Did you know, more messages are sent from the gut to the brain than the other way around? Yep, the number of nerves in the gut far outnumber the number of nerves in the spinal cord. That’s why it’s important to optimise our diet and our gut health to ensure those messages are as positive as possible, right? Unfortunately, during times of stress and anxiety it can be common to reach for comfort foods or eat mindlessly. For some, stress and anxiety can cause a loss of appetite and the loss of key nutrients in the diet. Often, these two habits aren’t beneficial for managing mental health long-term.
Foods to include to optimise mental health
Diet patterns high in fibre-rich foods, such as vegetables, fruit, wholegrains, nuts and seeds, have been shown to support immune function and gut health through feeding the ‘good’ bacteria in the gut, and through producing short chain fatty acids (SCFAs) that support immune function. We know that this communication between the gut, the brain, and the immune cells could be important to mental health. Additionally, wholegrain foods contain the amino acid tryptophan which the body requires to produce serotonin, a chemical that contributes to mood. Tryptophan also plays an important role when it comes to sleep, as it is a precursor for melatonin.
FRUIT & VEGETABLES
Have you ever heard the saying “eat the rainbow”? The reason is that different coloured fruit and vegetables provide different nutrients (vitamins, minerals and antioxidants), so eating a variety of colours provides a range of nutrients needed in the body for optimal health. In particular, antioxidants help to reduce oxidative stress in the body which has been linked with better mental health outcomes.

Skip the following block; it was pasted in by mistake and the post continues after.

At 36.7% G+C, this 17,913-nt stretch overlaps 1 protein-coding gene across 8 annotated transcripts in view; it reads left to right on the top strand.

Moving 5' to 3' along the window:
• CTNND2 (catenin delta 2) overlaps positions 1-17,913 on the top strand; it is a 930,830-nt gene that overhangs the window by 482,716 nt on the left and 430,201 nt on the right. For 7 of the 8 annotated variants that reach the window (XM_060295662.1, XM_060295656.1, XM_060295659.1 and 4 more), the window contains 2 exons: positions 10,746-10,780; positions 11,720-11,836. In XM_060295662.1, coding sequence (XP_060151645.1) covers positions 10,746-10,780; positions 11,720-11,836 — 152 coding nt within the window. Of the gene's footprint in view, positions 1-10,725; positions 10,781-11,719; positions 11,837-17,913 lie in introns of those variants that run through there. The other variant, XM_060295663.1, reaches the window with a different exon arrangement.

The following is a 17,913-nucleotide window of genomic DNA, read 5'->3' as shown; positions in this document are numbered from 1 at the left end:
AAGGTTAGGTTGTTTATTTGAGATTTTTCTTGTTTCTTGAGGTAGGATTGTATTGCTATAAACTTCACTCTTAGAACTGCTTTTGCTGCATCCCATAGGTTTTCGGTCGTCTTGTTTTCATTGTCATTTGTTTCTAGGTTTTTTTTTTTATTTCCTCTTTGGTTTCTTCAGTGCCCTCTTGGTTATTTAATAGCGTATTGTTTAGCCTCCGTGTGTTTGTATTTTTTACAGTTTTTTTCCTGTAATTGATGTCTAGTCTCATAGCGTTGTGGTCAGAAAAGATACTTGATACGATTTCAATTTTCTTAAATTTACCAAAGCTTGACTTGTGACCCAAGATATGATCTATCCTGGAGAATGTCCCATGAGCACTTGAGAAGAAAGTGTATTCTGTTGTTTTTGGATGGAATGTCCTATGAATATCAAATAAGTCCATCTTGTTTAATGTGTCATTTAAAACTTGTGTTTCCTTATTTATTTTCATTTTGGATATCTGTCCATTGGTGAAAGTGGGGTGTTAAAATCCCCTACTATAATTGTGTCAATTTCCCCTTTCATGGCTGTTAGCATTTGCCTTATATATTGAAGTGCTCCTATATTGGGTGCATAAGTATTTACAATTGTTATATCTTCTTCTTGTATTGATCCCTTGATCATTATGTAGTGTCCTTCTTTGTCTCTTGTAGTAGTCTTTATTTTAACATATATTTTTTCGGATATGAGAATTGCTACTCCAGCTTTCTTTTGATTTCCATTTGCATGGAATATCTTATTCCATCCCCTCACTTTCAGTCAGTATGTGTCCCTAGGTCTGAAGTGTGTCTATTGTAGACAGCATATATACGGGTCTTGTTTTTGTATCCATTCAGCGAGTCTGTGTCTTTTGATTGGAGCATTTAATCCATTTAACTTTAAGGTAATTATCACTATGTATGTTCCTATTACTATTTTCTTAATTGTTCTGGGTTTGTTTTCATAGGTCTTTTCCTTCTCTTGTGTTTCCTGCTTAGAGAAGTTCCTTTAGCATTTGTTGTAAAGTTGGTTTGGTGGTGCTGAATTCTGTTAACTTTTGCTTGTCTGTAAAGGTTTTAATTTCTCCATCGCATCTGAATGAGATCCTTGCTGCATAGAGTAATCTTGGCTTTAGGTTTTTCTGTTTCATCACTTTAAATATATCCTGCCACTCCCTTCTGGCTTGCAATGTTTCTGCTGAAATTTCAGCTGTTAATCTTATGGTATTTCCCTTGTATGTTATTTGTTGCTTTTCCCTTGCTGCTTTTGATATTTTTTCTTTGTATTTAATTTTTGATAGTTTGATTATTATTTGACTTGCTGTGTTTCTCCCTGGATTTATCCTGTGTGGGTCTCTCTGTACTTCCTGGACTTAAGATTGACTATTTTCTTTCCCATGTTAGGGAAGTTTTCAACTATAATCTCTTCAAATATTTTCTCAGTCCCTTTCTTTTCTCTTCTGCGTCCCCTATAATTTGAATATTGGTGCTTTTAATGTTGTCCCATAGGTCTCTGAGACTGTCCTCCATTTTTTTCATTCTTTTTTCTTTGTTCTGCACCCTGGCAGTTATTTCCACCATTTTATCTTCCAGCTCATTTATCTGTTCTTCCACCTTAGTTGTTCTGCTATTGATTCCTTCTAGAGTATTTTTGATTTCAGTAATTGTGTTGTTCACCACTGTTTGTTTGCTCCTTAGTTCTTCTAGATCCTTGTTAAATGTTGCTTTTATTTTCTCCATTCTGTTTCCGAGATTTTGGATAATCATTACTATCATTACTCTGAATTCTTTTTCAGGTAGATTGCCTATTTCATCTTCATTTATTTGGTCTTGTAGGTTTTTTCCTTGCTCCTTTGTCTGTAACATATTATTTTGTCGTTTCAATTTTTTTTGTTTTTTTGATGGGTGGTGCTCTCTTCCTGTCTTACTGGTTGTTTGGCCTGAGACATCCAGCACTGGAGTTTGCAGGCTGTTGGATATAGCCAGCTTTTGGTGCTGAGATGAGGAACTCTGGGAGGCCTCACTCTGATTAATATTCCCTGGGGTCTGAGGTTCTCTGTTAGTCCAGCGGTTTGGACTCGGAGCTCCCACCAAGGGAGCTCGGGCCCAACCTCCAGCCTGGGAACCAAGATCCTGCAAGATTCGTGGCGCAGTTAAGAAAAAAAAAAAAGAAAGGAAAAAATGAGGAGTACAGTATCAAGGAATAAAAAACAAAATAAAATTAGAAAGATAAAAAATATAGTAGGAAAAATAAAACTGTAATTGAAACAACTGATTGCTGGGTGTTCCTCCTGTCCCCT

The Mediterranean diet is abundant with healthy fats and has been consistently linked with better health outcomes, including brain and mental health. Omega-3 fatty acids, in particular, have anti-inflammatory characteristics that help the body to circulate serotonin and dopamine, chemicals that can help to boost mood and reduce anxiety. So ensure you’re including plenty of oily fish, nuts, seeds, and extra virgin olive oil this festive season.
Fermented foods are thought to have an influence on mood and emotions due to their probiotic properties, improved bioavailability of nutrients and potential anti-inflammatory properties. Fermented foods include tempeh, miso, kimchi, sauerkraut, kefir, yoghurt and kombucha.
Foods to limit for improved mental health
On the other hand, there are particular foods that can have a negative impact on our mood and managing mental health. Eating excessive amounts of foods high in added sugars and saturated fats can have a pro-inflammatory effect in the body. Excess caffeine can heighten feelings of stress and anxiety and may impact sleep and negatively impact mental wellbeing in response. Too much alcohol can also negatively impact mental health due to being pro-inflammatory and a depressant.
Our founder, Chloe McLeod, has recently posted about this relationship between what we eat and our mental health. If you’re struggling and are open to a holistic-health treatment plan, consider booking an appointment with one of our Accredited Practising Dietitians.